Debut

Debut: (n) a first public appearance on a stage, on television, etc.

During my midnight curtain call at the end of the day, when I take my bows (or lumps) over the events surrounding that given twenty-four hours, I begin to ruminate.

By two o’clock in the morning, when I briefly stir, my brain is already trying to invent, produce and cast my next debut, which should begin six hours later, at eight o’clock.

What do I envision?

What do I think a debut should include?

New and improved? Most certainly.

Excitement?

A specific energy toward the practical and the general sense of goodness?

By the time I stir again, around five, my brain has enlarged this plan, and suddenly it all seems plausible. I not only believe I can fund it, gather the energy to perform it, but also that there should be a great market for the debut of my new self.

  • Less eating.
  • More mercy.
  • Thoughtfulness.
  • Humor.
  • A “clever” here and there.
  • And exercising my body as I exorcise my bad memories.

As I doze off to finish my night, I am enraptured with the possibility of being recreated—so transformed that others will notice, be thrilled for me and challenged to do the same for themselves.

When I awaken at eight and begin the cleaning, brushing and dressing, I try to dredge up memories of my nighttime plan.

They seem fragile—as if touching them or even moving toward them causes them to crumble in my grasp.

Yet as I begin the day, I try one thing–then another.

Something I remember from my stage-planning the night before.

By noon the debut is over, and unfortunately, it resembles the previous day’s performance.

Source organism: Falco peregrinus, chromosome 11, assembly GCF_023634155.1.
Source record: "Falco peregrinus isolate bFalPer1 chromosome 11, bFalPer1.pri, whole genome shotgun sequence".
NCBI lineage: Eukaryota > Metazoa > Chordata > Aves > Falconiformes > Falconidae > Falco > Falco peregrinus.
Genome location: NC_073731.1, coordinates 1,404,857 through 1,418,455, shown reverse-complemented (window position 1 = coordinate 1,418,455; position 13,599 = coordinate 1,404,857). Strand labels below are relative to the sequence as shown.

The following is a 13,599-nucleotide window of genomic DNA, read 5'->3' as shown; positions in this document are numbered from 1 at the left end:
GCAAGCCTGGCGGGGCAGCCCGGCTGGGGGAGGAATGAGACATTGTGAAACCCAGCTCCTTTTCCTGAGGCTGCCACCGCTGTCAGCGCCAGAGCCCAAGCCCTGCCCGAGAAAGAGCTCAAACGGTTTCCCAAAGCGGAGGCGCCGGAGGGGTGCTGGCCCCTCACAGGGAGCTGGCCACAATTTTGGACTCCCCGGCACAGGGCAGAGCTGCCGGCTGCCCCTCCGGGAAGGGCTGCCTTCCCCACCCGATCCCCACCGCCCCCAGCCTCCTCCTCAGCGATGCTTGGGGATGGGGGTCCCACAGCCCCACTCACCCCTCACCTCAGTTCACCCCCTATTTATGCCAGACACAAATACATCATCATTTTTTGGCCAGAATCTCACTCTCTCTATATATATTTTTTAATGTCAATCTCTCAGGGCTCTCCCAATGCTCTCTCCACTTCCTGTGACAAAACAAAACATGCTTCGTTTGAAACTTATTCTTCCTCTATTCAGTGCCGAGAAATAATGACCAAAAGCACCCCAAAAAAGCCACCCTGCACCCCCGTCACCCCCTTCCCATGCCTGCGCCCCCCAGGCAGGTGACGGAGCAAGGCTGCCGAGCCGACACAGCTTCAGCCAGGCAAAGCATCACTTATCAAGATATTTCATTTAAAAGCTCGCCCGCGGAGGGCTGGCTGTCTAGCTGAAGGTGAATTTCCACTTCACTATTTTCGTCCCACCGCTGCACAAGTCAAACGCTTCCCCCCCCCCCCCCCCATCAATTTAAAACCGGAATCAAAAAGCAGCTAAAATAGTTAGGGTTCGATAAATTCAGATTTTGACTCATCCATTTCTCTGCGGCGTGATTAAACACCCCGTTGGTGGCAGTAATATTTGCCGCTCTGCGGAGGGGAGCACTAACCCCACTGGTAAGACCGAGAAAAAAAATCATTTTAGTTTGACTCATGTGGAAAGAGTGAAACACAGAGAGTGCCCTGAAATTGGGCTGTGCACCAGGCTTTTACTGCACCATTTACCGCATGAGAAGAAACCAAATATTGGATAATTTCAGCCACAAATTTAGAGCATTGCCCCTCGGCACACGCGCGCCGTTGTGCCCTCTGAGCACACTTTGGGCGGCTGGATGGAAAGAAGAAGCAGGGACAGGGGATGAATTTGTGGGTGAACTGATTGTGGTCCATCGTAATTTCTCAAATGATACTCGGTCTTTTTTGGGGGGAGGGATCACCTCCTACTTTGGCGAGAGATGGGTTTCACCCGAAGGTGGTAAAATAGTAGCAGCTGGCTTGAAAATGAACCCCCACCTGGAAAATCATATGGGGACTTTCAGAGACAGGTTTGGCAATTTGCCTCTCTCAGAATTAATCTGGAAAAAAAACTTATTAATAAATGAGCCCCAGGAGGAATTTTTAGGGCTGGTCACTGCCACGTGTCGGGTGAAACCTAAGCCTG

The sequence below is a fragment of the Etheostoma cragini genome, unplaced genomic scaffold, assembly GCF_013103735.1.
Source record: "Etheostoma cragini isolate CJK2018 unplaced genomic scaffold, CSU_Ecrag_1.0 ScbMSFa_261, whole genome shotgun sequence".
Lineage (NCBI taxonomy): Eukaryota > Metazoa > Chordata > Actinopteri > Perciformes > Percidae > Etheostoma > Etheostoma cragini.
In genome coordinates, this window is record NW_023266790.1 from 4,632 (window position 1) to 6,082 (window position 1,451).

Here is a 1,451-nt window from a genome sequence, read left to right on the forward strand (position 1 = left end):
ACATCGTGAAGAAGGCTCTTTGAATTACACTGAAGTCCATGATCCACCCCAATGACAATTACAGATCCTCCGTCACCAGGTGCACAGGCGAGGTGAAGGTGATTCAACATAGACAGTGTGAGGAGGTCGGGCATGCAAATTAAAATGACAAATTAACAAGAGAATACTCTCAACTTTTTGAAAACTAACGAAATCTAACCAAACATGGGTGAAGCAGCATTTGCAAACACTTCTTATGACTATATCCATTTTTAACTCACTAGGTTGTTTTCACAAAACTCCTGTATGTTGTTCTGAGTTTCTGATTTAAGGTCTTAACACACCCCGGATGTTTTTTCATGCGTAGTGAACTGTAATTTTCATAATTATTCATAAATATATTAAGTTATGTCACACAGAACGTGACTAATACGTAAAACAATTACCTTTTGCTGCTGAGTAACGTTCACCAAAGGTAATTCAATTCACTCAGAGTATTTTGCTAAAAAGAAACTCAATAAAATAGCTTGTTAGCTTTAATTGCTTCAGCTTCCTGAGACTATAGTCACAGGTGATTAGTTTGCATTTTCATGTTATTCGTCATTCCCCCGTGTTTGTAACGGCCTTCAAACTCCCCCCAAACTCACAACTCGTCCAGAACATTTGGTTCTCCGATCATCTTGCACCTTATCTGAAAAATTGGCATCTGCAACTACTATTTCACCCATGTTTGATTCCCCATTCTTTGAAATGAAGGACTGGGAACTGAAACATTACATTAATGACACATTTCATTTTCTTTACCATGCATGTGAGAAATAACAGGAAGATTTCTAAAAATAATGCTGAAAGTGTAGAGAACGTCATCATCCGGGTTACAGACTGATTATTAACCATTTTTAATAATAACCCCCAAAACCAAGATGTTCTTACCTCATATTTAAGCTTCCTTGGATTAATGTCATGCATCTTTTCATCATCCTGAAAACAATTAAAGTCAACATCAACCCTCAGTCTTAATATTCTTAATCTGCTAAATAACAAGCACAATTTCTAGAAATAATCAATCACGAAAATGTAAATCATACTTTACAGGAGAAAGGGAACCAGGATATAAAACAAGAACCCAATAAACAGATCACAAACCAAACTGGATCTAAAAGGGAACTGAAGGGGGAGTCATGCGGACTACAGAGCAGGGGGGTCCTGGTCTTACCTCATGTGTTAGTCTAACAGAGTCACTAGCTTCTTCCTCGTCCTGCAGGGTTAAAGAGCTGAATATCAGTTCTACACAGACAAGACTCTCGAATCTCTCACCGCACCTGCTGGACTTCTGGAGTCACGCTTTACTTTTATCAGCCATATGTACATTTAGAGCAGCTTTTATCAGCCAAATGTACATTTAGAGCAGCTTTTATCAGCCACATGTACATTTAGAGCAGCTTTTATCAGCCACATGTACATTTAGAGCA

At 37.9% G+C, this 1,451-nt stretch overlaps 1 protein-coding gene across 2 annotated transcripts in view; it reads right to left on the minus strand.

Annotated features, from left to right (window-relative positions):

I know I can do better. I know “better” is in me.

It’s just nerve-wracking to stage a debut.

Cuff Links

Cuff link: (n) a pair of linked ornamental buttons or buttonlike devices for fastening a shirt cuff.

We called her Sister Betty.

She wasn’t really our sister. It was kind of a quasi-religious reference with just a hint of hippie philosophy.

Sister Betty loved to find deals at thrift stores. She especially became interested in finding me clothes, since my girth made it difficult to buy anything other than men’s work pants and shirts. The grays, browns and indescribable greens of those clothes were not suitable for a teenage boy.

So one day Sister Betty came in with a dress shirt which actually fit me.

It had French cuffs.

I did not know what French cuffs were, but Betty immediately explained that they were folded over, and a fastener held them together—which was often very ornate and contained a jewel.

I was game. After all, I had a new shirt.

For some reason, Sister Betty, who was usually very lucky in the market, was unable to find me discounted cuff links. I think she probably should have pursued a little further, but when her first trip to the bargain plaza did not garner the desired results, she decided to try to make me a pair of cuff links for the new French shirt.

She came up with many ideas.

Simple pieces of leather to hold the French cuff together.

She thought about painting a paper clip.

When she finally got down to ribbon and yarn, I realized it was time for me to intercede. I was already a little intimidated about wearing a French shirt in my All-American small town, but having it garnished by ribbon, yarn or bows was completely implausible.

Finally, one of my friends suggested that maybe Sister Betty could take two marbles—those Purees—and fasten something on them, to use them for the cuff links.

She glued and messed, frowned and struggled for a whole day.

Then she appeared with two cuff links made out of marbles.

I slipped them on the shirt, fastened the cuff links and then crinkled my brow.

One marble was red and the other was blue.

Sister Betty saw my dissatisfied face and said, “Oh! Did you want the marbles to be the same color?”

funny wisdom on words that begin with a C